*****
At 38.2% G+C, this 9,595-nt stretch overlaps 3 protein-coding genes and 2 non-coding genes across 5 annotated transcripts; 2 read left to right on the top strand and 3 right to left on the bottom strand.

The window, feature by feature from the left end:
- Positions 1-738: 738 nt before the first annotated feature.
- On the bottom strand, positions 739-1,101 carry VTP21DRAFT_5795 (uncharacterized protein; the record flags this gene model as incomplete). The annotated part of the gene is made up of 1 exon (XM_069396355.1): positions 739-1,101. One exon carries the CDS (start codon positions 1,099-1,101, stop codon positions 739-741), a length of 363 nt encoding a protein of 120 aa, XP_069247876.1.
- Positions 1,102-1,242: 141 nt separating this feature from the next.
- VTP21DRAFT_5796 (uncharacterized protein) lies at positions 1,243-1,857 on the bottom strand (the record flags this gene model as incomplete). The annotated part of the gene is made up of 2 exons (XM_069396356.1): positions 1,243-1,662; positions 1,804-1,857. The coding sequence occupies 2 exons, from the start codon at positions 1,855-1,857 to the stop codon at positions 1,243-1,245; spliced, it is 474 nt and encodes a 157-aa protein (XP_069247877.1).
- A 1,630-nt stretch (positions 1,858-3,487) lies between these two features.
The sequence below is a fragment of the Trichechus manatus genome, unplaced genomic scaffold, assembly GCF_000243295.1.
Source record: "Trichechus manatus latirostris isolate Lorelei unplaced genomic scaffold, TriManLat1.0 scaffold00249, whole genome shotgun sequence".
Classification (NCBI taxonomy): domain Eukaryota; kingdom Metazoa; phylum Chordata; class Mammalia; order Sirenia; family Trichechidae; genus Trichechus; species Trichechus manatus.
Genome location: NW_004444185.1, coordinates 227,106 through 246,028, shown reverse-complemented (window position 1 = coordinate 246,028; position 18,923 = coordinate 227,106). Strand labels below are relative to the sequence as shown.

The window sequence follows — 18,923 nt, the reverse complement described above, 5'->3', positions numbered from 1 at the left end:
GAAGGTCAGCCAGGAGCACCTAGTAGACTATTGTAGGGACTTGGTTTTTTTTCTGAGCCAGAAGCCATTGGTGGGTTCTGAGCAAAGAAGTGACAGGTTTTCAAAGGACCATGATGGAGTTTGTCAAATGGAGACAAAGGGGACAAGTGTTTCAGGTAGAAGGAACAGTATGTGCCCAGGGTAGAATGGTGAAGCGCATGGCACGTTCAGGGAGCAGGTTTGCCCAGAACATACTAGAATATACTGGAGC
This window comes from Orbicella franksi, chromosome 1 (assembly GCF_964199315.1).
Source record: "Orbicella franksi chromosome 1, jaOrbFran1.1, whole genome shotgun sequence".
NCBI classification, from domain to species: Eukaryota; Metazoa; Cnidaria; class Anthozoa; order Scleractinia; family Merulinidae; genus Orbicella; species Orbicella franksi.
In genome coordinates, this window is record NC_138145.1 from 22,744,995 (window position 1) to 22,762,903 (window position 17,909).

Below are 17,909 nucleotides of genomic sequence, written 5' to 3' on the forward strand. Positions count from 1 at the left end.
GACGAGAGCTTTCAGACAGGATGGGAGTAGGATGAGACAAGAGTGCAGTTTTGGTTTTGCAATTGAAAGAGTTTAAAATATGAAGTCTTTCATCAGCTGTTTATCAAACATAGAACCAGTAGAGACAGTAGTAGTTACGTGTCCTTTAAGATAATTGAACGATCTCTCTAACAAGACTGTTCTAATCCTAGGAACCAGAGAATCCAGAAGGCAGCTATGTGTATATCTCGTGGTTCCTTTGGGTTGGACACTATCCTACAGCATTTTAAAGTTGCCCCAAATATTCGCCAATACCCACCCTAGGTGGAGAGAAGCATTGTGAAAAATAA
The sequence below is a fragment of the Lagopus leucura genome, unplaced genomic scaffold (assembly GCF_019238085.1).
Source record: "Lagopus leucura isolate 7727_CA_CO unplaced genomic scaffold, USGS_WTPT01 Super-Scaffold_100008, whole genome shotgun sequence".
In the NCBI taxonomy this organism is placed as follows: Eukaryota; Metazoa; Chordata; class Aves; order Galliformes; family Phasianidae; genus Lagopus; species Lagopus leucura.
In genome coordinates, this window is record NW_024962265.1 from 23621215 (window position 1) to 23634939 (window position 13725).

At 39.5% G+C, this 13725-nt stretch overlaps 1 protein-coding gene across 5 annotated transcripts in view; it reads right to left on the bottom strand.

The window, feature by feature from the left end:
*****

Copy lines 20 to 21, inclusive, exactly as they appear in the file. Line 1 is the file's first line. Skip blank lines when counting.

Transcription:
The sequence below is a fragment of the Lagopus leucura genome, unplaced genomic scaffold (assembly GCF_019238085.1).
Source record: "Lagopus leucura isolate 7727_CA_CO unplaced genomic scaffold, USGS_WTPT01 Super-Scaffold_100008, whole genome shotgun sequence".